But the waiting room also offers the entry to answers and to making our wishes come true. I’ve grown so attached to my doctor. I wish that when we finally do get a viable pregnancy, she could hold my hand through every ultrasound and at the end be the one who delivers my baby. I never want to leave that office. I find comfort there.

Sometime I just feel like people think that you have a miscarriage and you’re sad for a little while and then you’re over it, I cried to my husband once in a moment of self-pity.

But it stays with you! I continued through my tears.

It stays with you. I feel damaged sitting in that waiting room. I feel weathered and sensitive and like I’ll never be the same.

Sometimes I want to scream, just because I’m smiling does not mean I’m ok! Just because it’s been 8 months does not mean I’m ok!

There is a gaping hole in my heart, and it’s still so raw. And it can’t close because I still want this so bad. And everything around me reminds me of it.

I’ve gotten better at coping. And pretending. And managing my emotions. I can feign happiness at a pregnancy announcement, I can hold your baby and tell you how happy I am for you. I can even press ‘like’ on all the baby pics that flood my Facebook feed. I’ve learned how to shut down a part of myself when I need to. I can go numb. I can momentarily force myself to forget the pain.

But privately, it all comes out. I never escape unscathed. Nothing that I compartmentalize and pretend is ok ever just goes away. It always finds me. Finds me in the form of a tightened chest and a stubborn knot in my stomach by day, and then pillow smothered sobs by night. Or sometimes it’s a slow build, where I tell myself over and over I’m fine, until finally it swallows me and I have no choice but to let it out.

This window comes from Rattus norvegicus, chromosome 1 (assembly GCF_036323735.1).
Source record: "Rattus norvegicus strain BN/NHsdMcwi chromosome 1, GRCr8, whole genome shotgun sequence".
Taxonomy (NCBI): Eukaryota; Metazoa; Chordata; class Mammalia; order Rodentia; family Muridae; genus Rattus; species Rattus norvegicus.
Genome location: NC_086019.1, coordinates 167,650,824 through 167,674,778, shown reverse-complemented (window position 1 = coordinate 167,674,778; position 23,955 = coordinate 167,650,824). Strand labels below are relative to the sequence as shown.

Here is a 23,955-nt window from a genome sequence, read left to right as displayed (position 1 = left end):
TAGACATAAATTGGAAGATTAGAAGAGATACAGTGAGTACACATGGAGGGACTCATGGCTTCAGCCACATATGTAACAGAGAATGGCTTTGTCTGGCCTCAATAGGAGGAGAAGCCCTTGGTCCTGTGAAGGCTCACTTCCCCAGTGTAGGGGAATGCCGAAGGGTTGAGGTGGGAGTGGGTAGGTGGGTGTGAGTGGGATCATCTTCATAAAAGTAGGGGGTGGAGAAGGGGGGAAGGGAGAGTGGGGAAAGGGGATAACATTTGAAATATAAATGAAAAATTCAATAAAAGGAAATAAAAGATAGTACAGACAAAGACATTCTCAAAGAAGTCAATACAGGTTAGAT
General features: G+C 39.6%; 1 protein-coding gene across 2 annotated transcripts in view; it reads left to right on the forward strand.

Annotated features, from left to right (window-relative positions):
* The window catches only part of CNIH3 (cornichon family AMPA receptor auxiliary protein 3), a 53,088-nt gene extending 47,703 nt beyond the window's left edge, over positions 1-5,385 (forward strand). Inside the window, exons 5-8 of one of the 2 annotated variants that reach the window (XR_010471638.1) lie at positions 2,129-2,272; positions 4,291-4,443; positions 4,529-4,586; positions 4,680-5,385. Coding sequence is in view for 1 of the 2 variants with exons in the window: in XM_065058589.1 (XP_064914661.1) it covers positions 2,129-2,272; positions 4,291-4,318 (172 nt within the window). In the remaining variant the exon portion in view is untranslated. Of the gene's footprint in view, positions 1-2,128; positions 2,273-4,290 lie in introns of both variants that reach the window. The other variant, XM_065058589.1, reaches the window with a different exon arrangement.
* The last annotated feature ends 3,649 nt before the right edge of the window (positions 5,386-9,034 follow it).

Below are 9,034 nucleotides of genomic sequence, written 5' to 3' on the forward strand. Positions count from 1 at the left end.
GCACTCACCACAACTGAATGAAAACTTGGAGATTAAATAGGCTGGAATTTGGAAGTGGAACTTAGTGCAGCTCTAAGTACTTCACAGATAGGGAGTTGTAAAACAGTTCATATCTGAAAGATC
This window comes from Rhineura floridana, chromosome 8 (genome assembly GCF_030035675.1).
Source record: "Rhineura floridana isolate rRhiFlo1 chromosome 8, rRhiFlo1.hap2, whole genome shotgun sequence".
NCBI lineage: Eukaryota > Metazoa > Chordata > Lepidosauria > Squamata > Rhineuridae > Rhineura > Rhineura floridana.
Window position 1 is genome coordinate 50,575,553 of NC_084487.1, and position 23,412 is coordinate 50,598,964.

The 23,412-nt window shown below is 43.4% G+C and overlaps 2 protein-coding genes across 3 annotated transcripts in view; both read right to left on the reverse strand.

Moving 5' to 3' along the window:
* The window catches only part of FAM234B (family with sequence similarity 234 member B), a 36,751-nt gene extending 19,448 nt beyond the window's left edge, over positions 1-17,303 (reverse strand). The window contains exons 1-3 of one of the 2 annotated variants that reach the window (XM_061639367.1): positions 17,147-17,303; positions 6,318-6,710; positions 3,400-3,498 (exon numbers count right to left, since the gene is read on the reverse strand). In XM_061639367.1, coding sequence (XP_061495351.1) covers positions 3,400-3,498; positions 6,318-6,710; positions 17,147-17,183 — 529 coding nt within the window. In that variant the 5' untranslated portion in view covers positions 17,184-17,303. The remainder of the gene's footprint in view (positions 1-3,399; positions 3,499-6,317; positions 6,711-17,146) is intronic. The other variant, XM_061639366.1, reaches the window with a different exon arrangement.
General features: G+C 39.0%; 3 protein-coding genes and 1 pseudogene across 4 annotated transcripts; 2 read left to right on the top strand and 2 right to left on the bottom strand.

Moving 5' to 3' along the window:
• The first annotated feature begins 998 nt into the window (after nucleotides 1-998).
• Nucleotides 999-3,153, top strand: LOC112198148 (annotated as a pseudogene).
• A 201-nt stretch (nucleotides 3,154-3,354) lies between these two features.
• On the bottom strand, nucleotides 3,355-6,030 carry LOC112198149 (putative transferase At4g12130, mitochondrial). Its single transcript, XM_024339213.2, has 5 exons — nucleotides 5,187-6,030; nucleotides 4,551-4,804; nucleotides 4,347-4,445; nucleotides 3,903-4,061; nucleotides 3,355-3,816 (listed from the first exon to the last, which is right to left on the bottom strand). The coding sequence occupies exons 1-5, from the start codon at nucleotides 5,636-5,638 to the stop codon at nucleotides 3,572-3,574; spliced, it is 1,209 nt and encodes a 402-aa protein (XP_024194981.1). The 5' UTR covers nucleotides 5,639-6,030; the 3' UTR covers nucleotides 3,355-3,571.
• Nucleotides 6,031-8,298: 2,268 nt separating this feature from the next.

I feel traumatized.

I started out with so much happy faith and expectation, but was greeted with blood and loss and uncertainty and heartbreak and having to say goodbye to the babies I would never meet. And ever since, I spend my days fielding a land mine of triggers. This journey is so painful because we can’t hide from what triggers our trauma and our pain. We can’t hide from baby strollers and our best friend’s pregnancy announcement and our 2 month old nephew.

We are forced to face it every single day.

After my miscarriages, I was surrounded by expressions of concern and care and I felt like I could openly grieve. And I believed that all these empathetic faces around me really understood my pain. I’ve been lucky in that sense, and would never undermine just how much love I’ve felt from friends and family.

But time goes on. And I’ve been forced to keep living with that same amount of pain. My family and friends can’t scoop me up every single day, can’t give me a constant swaddle of affection and support. And I know people stop knowing what to say, as days turn to months, and months turn to years. And that’s when isolation starts to creep in, and the silent grief. Because the pain lives on.